An awful lot has been said about Alexander Hamilton. Now the whole country, the world for that matter, knows his place in American history. But there's another Hamilton whose existence, whose choices, and whose grit we owe homage to. And I mean homage. I would be remiss if I didn't say that she is my personal hero and my favorite of the roughly 400 Freedom Riders. The civil rights activists who challenged the non-enforcement of the U. S. Supreme Court decisions which ruled that segregated public buses were unconstitutional.
5 FAST FACTS about Miss Mary Lucille Hamilton:
She wanted to become a nun, but instead became a teacher and union organizer.
She was given the nickname "Red," by Dr. Martin Luther King, not for her red-tinged hair, but for her temper.
She was a member of CORE from 1961 to 1964, rising to the position of Field Secretary at a time when the others were male, and also became a Southern Regional Director for CORE which was also rare for a woman at that time.
She drove a Plymouth Valiant while organizing in the South.
Her longtime friend, Sheila Michaels, was the woman responsible for pressing for women to legally have the option to be able to go by the alternative of Ms. instead of only Mrs. or Miss.
Here begins ARTHAUS:Detroit's Freedom Rider series
On October 13, 1935, Mary Lucille Hamilton was born in Cedar Rapids, Iowa. She graduated from East Denver High School out west in Colorado and is said to have earned a Bachelor's degree at Briarcliff College, out east in New York, in 1953. Then she found her way back west and, in California, taught parochial school, even entertaining the idea of becoming a nun.
Somewhere in her working years, Mary Hamilton learned about socialism and the Civil Rights Movement, and made her way south. She became the Field Secretary for CORE, the Congress of Racial Equality, which was formed in Chicago in 1942 "to bring about equality for all people regardless of race, creed, sex, age, disability, sexual orientation, religion or ethnic background," per their motto. CORE was instrumental in the 1961 Freedom Ride campaign.
Hamilton is recorded as having taken her Freedom Ride from New Orleans, Louisiana to Jackson, Mississippi on June 25, 1961. Freedom Riders were typically booked and thrown in sweltering hot jails. And that was among the lightest of their challenges.
Mary Hamilton's jail time was not easy. It was physically unbearable in more ways than one, and she sustained a great deal of abuse. Why invasive vaginal jailhouse exams were necessary in her detention, is beyond any human reason and decency, but she endured the injury. Hamilton was not one to cry uncle.
Mary Hamilton was soft-spoken but tough. As righteously indignant as she was polite. Very light-complected, she refused to pass for white and was infuriated by family members who did. There was a particular instance when she told a jailer who intended to rape her that he'd have to kill her first. Guess who won that battle? Not the jailer. When arrested a previous time in Lebanon, Tennessee, and the presiding mayor visited her in jail, she told him that if he couldn't properly address her as a lady, he could get the hell out of her cell.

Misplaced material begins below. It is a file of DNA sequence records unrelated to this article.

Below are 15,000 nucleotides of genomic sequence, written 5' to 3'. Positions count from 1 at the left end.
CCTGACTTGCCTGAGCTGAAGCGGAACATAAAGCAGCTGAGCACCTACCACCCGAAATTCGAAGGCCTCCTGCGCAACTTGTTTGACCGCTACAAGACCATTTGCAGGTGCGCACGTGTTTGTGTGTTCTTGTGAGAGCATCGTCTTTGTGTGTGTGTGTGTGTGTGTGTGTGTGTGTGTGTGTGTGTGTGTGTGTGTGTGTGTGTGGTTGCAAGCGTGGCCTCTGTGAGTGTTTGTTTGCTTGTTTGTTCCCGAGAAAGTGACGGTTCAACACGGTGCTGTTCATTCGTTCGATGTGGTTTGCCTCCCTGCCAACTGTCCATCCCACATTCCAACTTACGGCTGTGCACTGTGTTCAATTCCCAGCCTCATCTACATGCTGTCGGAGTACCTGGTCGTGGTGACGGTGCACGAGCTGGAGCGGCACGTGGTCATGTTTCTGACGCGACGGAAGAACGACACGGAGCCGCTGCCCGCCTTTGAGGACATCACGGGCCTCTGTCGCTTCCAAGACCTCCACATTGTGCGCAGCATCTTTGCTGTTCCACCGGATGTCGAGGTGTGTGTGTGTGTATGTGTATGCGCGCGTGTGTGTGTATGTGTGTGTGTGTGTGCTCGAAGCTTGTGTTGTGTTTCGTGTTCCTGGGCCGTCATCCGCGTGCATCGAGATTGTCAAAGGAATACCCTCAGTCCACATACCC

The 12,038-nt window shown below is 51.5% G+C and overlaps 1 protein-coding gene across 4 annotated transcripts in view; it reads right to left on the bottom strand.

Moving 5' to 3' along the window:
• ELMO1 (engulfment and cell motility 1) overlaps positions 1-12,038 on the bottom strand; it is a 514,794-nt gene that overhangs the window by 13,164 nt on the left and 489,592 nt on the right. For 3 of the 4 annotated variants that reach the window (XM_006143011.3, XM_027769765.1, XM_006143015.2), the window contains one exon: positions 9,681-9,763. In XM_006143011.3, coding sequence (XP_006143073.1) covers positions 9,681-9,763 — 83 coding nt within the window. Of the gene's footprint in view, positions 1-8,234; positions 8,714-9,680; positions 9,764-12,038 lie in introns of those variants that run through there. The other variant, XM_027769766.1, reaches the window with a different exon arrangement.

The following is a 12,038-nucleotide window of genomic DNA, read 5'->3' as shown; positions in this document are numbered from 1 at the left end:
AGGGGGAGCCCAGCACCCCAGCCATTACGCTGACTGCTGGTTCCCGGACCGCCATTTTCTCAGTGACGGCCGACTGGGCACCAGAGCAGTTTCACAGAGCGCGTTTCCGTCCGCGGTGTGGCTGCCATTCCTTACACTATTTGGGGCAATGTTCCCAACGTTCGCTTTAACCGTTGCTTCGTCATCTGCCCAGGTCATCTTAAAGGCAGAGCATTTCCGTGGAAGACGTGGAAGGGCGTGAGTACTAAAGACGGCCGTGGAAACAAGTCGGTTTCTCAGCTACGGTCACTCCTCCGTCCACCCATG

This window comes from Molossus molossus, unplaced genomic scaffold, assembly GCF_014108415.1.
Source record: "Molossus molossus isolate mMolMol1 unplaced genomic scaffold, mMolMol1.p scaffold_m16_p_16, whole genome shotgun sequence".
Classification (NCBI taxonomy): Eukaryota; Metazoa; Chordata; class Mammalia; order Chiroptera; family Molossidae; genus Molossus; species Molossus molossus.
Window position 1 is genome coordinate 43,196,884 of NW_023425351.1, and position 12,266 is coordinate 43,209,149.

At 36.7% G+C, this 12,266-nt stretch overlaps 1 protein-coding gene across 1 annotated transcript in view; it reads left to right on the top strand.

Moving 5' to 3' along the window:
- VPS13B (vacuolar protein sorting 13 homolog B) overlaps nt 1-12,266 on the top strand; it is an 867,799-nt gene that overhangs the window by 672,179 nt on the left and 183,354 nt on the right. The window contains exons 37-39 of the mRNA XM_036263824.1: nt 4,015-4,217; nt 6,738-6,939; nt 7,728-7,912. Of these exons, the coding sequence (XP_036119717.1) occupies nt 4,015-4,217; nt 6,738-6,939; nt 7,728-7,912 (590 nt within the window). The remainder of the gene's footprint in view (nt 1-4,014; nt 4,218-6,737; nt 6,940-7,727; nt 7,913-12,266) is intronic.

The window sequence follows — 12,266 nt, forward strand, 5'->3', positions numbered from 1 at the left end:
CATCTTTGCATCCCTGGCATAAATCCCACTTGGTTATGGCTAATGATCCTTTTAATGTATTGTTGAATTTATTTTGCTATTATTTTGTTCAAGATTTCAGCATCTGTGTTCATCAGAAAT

What's most important for us historically is that when in Gadsen, Alabama, Hamilton was booked for arrest and taken to court, she was denied the simple and basic courtesy of the honorific that was casually and routinely granted whites, including white fellow Freedom Riders. Principled and extremely polite, Hamilton became particularly incensed when the judge did not address her with courtesy. Though this took place in an especially tense time and a locale where the Klan was highly active, Hamilton was more furious than frightened and chose not return a courtesy where none was given. So, she refused to respond to any judge or officer of the court who did not address her respectfully. And none of them did.
Denial of this basic courtesy was about so much more than formality. Refusing to pay the fine for contempt of court, Hamilton spent 5 days in jail. She filed an appeal to the state of Alabama. Her claim that she was denied her constitutional rights, was denied. But, not one to be trifled with, she took her case to the U.S. Supreme Court. Victory came when The U.S. Supreme Court overruled Alabama's ruling.Hamilton took her complaint to court. All the way to the supreme court as a matter of fact. And, winning her case she, with the advocacy of the attorney that represented her, single-handedly terminated a custom of systemic disrespect that was a hallmark of white supremacy. For. Centuries.
Think about this.
It would be later, in 1971, that Miss Mary Hamilton would earn a Master's degree in teaching at Manhattanville College back out east in New York. As for her former interest in becoming a nun, I wouldn't have bet against her in any contest to see who'd have best maintained the vow of silence and kept their peace.
While we very much take for grantedthe privilege of being addressed as Mrs., Ms., now Mx., or even Miss, if Mary Lucille Hamilton had done so, there would still be a significant portion of the population, doing a significant portion of the living and working and dying in America, who would in no way want or be able to.
Sadly, Mary Hamilton died in 1967 at the relatively young age of 67. She was overcome by 4th-stage ovarian cancer. But it took seven years for this adversary to take her down.
Miss Mary. The other Hamilton. Civil Rights Titan.